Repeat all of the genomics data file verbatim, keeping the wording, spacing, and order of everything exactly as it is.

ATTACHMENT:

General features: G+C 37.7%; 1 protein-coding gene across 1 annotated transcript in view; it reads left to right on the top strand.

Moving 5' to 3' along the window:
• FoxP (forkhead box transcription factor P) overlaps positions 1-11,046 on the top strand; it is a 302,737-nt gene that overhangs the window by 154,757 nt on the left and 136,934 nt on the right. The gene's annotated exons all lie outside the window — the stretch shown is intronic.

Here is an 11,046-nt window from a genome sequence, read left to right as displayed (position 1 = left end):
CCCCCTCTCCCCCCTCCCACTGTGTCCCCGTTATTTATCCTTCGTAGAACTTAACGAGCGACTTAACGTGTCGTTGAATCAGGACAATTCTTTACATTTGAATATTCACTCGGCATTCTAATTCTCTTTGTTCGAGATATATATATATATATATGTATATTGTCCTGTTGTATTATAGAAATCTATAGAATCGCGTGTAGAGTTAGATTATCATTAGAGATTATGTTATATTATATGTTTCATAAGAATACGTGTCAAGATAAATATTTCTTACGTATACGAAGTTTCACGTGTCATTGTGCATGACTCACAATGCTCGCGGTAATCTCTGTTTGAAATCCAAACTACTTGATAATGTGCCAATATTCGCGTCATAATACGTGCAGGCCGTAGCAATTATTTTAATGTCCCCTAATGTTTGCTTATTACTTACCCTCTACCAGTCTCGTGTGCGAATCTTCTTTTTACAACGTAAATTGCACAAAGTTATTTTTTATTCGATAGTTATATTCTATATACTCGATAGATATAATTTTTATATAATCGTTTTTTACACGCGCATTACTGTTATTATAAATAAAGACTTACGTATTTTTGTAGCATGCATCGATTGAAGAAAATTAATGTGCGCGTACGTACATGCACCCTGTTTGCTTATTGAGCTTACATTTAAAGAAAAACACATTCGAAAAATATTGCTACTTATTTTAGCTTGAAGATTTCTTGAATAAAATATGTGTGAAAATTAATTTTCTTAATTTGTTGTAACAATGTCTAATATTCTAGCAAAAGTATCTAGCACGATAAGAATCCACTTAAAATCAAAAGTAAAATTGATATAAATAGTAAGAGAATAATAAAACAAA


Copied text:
General features: G+C 37.7%; 1 protein-coding gene across 1 annotated transcript in view; it reads left to right on the top strand.

Moving 5' to 3' along the window:
• FoxP (forkhead box transcription factor P) overlaps positions 1-11,046 on the top strand; it is a 302,737-nt gene that overhangs the window by 154,757 nt on the left and 136,934 nt on the right. The gene's annotated exons all lie outside the window — the stretch shown is intronic.

Here is an 11,046-nt window from a genome sequence, read left to right as displayed (position 1 = left end):
CCCCCTCTCCCCCCTCCCACTGTGTCCCCGTTATTTATCCTTCGTAGAACTTAACGAGCGACTTAACGTGTCGTTGAATCAGGACAATTCTTTACATTTGAATATTCACTCGGCATTCTAATTCTCTTTGTTCGAGATATATATATATATATATGTATATTGTCCTGTTGTATTATAGAAATCTATAGAATCGCGTGTAGAGTTAGATTATCATTAGAGATTATGTTATATTATATGTTTCATAAGAATACGTGTCAAGATAAATATTTCTTACGTATACGAAGTTTCACGTGTCATTGTGCATGACTCACAATGCTCGCGGTAATCTCTGTTTGAAATCCAAACTACTTGATAATGTGCCAATATTCGCGTCATAATACGTGCAGGCCGTAGCAATTATTTTAATGTCCCCTAATGTTTGCTTATTACTTACCCTCTACCAGTCTCGTGTGCGAATCTTCTTTTTACAACGTAAATTGCACAAAGTTATTTTTTATTCGATAGTTATATTCTATATACTCGATAGATATAATTTTTATATAATCGTTTTTTACACGCGCATTACTGTTATTATAAATAAAGACTTACGTATTTTTGTAGCATGCATCGATTGAAGAAAATTAATGTGCGCGTACGTACATGCACCCTGTTTGCTTATTGAGCTTACATTTAAAGAAAAACACATTCGAAAAATATTGCTACTTATTTTAGCTTGAAGATTTCTTGAATAAAATATGTGTGAAAATTAATTTTCTTAATTTGTTGTAACAATGTCTAATATTCTAGCAAAAGTATCTAGCACGATAAGAATCCACTTAAAATCAAAAGTAAAATTGATATAAATAGTAAGAGAATAATAAAACAAA